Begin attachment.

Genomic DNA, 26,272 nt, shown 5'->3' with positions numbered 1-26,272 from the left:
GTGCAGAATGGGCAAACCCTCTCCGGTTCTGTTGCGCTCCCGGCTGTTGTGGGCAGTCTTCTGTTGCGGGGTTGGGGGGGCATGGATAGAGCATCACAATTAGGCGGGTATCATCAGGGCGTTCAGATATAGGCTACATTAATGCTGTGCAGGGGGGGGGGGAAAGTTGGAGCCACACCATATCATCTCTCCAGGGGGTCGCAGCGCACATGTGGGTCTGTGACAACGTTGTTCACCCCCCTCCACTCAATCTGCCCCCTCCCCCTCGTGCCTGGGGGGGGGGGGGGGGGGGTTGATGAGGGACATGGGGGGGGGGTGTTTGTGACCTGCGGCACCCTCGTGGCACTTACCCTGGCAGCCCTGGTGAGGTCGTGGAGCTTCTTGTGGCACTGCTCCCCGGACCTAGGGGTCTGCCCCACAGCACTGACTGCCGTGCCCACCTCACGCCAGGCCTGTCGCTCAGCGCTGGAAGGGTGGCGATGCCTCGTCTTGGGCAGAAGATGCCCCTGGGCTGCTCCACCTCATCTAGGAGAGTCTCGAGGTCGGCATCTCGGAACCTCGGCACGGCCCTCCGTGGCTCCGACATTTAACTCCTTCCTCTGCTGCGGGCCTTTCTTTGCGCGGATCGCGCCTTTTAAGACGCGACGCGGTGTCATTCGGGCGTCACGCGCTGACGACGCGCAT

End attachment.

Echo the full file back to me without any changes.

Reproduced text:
Genomic DNA, 26,272 nt, shown 5'->3' with positions numbered 1-26,272 from the left:
GTGCAGAATGGGCAAACCCTCTCCGGTTCTGTTGCGCTCCCGGCTGTTGTGGGCAGTCTTCTGTTGCGGGGTTGGGGGGGCATGGATAGAGCATCACAATTAGGCGGGTATCATCAGGGCGTTCAGATATAGGCTACATTAATGCTGTGCAGGGGGGGGGGGAAAGTTGGAGCCACACCATATCATCTCTCCAGGGGGTCGCAGCGCACATGTGGGTCTGTGACAACGTTGTTCACCCCCCTCCACTCAATCTGCCCCCTCCCCCTCGTGCCTGGGGGGGGGGGGGGGGGGGTTGATGAGGGACATGGGGGGGGGGTGTTTGTGACCTGCGGCACCCTCGTGGCACTTACCCTGGCAGCCCTGGTGAGGTCGTGGAGCTTCTTGTGGCACTGCTCCCCGGACCTAGGGGTCTGCCCCACAGCACTGACTGCCGTGCCCACCTCACGCCAGGCCTGTCGCTCAGCGCTGGAAGGGTGGCGATGCCTCGTCTTGGGCAGAAGATGCCCCTGGGCTGCTCCACCTCATCTAGGAGAGTCTCGAGGTCGGCATCTCGGAACCTCGGCACGGCCCTCCGTGGCTCCGACATTTAACTCCTTCCTCTGCTGCGGGCCTTTCTTTGCGCGGATCGCGCCTTTTAAGACGCGACGCGGTGTCATTCGGGCGTCACGCGCTGACGACGCGCAT